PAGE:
Diversity, Stupidity, and Willful Ignorance
Why won't the "women don't get pregnant from rape" meme die?
[T]he great strength of diversity is it forces you into a room with people who have experiences very different from your own. It’s all fine and good to laugh at Sherrod Brown dancing to Jay-Z. But dude is outside his lane and he’s learning something. M.C. Rove should be so lucky.If you are not around people who will look at you like you are crazy when you make stupid claims about other people’s experiences, then you tend to keep saying stupid things about other people’s experiences. It is not enough to pay a political price, or even to be shamed into silence. You have to come to believe — in your heart — that sincerity itself is not the same as accurate information. It is not enough for you to not be “the party of stupid” or to “stop saying stupid things” you must show some active commitment toward being less stupid.
That’s quite right insofar as it goes. Speaking from my own experience, my views and attitudes have shifted rather considerably over the last decade or so, both because I’m exposed to a much broader group of people in the DC area than I was in rural Alabama and because of virtual interactions with other bloggers and my commentators. Engaging honestly and with a willingness to learn with people who have different experiences than you will naturally broaden your horizons.
On the other hand, as some of TNC’s commenters point out, it’s not as if Members of Congress don’t have ready access to smart people and good information. And, hell, this “women don’t get pregnant from rape” thing has been out there long enough and burned enough high profile Republicans that every Member should have by now gotten the memo that it’s not only politically damaging but simply untrue to say that. And, yet, a few continue. Clearly, these people are either actively refusing to learn or somehow believe it’s in their interests to play dumb.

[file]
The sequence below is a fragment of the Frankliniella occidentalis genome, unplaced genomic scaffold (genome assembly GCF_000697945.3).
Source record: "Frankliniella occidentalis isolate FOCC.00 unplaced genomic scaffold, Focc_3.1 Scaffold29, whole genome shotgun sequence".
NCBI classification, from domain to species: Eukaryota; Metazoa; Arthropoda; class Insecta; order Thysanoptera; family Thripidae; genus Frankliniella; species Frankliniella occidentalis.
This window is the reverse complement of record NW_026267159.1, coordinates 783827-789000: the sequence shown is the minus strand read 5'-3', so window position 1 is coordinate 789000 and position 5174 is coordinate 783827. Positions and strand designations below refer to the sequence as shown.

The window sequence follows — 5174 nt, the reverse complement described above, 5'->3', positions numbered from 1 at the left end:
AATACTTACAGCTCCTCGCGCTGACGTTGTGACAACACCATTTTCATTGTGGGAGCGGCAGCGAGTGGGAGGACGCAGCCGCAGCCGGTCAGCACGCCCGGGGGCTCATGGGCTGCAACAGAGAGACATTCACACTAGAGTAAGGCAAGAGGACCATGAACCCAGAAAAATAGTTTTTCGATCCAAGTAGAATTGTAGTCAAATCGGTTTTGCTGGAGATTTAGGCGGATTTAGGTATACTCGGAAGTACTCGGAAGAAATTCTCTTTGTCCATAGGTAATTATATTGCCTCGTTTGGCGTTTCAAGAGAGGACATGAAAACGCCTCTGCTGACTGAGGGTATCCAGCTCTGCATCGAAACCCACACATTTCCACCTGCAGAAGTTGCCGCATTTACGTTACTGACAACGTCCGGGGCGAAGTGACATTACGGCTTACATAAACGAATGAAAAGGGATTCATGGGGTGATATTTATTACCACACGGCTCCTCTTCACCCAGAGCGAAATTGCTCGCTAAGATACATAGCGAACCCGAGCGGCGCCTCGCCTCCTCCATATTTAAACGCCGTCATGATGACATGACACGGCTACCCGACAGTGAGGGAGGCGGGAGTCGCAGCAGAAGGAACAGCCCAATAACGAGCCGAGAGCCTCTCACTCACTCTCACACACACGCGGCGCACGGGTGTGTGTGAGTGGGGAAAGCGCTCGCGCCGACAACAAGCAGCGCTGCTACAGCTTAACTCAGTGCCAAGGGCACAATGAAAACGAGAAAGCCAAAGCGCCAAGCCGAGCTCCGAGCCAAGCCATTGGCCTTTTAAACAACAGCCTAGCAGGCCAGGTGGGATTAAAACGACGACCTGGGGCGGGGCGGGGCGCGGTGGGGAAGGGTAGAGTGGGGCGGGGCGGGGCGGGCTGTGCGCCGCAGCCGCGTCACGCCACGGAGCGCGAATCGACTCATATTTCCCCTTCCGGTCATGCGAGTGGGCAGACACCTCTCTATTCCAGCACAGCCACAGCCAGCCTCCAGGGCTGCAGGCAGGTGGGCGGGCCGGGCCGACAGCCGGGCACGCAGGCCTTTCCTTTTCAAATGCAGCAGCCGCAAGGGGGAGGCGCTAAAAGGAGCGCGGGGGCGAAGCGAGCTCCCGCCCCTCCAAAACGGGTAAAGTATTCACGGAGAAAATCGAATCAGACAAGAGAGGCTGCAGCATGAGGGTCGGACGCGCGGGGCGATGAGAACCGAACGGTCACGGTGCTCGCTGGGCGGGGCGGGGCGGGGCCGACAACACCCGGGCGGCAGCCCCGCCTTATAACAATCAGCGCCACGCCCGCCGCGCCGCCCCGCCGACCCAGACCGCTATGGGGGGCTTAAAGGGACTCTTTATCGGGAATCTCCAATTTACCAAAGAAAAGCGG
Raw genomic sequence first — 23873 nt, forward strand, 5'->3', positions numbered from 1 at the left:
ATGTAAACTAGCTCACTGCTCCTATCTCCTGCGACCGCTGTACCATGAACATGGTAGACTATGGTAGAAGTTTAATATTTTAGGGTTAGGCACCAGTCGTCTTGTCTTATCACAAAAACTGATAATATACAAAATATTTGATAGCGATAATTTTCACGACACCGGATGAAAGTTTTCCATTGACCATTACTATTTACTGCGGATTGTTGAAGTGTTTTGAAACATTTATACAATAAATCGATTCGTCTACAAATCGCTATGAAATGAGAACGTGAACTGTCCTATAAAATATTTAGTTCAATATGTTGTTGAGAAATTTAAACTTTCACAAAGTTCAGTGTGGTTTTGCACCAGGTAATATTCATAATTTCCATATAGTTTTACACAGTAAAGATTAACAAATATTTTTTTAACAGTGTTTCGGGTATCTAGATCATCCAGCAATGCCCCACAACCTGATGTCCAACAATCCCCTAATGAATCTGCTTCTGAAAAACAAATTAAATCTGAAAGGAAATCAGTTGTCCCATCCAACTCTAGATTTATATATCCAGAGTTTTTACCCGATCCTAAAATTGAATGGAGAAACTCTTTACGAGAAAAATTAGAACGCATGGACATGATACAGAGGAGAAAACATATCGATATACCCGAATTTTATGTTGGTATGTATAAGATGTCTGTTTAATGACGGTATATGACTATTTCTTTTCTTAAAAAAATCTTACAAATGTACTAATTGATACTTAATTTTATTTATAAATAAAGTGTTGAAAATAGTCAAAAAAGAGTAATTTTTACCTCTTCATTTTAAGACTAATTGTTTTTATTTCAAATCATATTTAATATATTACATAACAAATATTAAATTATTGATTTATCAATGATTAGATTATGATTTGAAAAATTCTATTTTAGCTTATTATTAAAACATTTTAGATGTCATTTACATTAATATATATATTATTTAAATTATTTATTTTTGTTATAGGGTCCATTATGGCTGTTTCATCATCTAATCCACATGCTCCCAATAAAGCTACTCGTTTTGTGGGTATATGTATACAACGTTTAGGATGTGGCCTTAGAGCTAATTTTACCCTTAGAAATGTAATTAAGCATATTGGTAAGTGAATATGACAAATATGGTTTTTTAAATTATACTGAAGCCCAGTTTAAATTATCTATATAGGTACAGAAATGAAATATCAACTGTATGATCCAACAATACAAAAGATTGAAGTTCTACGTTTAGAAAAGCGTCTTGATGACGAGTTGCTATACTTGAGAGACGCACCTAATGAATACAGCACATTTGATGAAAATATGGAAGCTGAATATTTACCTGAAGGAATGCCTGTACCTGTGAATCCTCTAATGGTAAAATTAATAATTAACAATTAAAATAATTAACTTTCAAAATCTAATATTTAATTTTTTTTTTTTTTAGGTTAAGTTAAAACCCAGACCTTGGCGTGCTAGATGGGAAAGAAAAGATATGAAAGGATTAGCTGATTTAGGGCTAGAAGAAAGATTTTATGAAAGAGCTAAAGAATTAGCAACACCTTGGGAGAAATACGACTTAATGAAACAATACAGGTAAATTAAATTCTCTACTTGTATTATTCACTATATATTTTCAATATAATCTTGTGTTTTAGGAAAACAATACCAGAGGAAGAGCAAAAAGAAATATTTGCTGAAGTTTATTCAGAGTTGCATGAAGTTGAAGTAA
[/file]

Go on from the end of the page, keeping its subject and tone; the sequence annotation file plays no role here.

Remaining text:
One presumes it’s predominantly the latter by this point. And I just don’t get it. Having spent most of my formative years, and indeed most of my life, living in the rural South, Texas, or on military bases, I’m well acquainted with very socially conservative, very religious people. And I’m quite sympathetic to the anti-abortion position. Yet, until the Todd Akin flap in the last campaign cycle, I don’t recall ever hearing this meme before. Is this some longstanding evangelical shibboleth that I’ve somehow missed, or what?